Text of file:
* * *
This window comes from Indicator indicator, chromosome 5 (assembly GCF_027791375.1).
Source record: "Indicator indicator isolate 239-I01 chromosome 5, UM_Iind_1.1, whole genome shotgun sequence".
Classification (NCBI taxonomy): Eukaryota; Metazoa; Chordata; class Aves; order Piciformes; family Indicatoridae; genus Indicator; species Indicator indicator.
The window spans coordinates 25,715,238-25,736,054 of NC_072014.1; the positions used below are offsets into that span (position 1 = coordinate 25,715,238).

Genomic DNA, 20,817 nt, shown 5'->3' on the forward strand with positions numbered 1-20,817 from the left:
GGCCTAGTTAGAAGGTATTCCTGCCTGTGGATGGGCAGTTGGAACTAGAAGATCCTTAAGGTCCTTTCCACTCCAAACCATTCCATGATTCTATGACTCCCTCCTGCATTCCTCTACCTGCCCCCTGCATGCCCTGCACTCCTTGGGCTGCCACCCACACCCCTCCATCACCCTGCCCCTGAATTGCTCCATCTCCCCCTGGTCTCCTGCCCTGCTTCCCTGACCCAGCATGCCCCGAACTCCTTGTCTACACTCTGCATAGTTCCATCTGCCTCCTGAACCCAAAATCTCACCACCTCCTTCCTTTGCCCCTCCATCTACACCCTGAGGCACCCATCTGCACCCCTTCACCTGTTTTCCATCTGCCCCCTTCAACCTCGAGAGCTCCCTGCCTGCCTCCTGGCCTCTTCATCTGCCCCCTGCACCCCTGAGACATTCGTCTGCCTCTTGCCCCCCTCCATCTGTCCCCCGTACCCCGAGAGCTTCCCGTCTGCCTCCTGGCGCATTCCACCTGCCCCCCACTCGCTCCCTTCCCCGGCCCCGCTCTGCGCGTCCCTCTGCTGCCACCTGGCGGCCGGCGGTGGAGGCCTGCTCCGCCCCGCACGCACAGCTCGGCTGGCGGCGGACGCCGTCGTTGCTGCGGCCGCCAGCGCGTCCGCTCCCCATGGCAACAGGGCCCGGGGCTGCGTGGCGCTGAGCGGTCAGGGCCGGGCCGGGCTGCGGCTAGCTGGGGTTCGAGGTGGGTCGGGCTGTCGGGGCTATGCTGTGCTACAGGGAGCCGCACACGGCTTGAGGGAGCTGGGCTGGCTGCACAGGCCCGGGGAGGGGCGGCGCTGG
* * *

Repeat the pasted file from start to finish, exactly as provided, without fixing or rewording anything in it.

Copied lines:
This window comes from Indicator indicator, chromosome 5 (assembly GCF_027791375.1).
Source record: "Indicator indicator isolate 239-I01 chromosome 5, UM_Iind_1.1, whole genome shotgun sequence".
Classification (NCBI taxonomy): Eukaryota; Metazoa; Chordata; class Aves; order Piciformes; family Indicatoridae; genus Indicator; species Indicator indicator.
The window spans coordinates 25,715,238-25,736,054 of NC_072014.1; the positions used below are offsets into that span (position 1 = coordinate 25,715,238).

Genomic DNA, 20,817 nt, shown 5'->3' on the forward strand with positions numbered 1-20,817 from the left:
GGCCTAGTTAGAAGGTATTCCTGCCTGTGGATGGGCAGTTGGAACTAGAAGATCCTTAAGGTCCTTTCCACTCCAAACCATTCCATGATTCTATGACTCCCTCCTGCATTCCTCTACCTGCCCCCTGCATGCCCTGCACTCCTTGGGCTGCCACCCACACCCCTCCATCACCCTGCCCCTGAATTGCTCCATCTCCCCCTGGTCTCCTGCCCTGCTTCCCTGACCCAGCATGCCCCGAACTCCTTGTCTACACTCTGCATAGTTCCATCTGCCTCCTGAACCCAAAATCTCACCACCTCCTTCCTTTGCCCCTCCATCTACACCCTGAGGCACCCATCTGCACCCCTTCACCTGTTTTCCATCTGCCCCCTTCAACCTCGAGAGCTCCCTGCCTGCCTCCTGGCCTCTTCATCTGCCCCCTGCACCCCTGAGACATTCGTCTGCCTCTTGCCCCCCTCCATCTGTCCCCCGTACCCCGAGAGCTTCCCGTCTGCCTCCTGGCGCATTCCACCTGCCCCCCACTCGCTCCCTTCCCCGGCCCCGCTCTGCGCGTCCCTCTGCTGCCACCTGGCGGCCGGCGGTGGAGGCCTGCTCCGCCCCGCACGCACAGCTCGGCTGGCGGCGGACGCCGTCGTTGCTGCGGCCGCCAGCGCGTCCGCTCCCCATGGCAACAGGGCCCGGGGCTGCGTGGCGCTGAGCGGTCAGGGCCGGGCCGGGCTGCGGCTAGCTGGGGTTCGAGGTGGGTCGGGCTGTCGGGGCTATGCTGTGCTACAGGGAGCCGCACACGGCTTGAGGGAGCTGGGCTGGCTGCACAGGCCCGGGGAGGGGCGGCGCTGG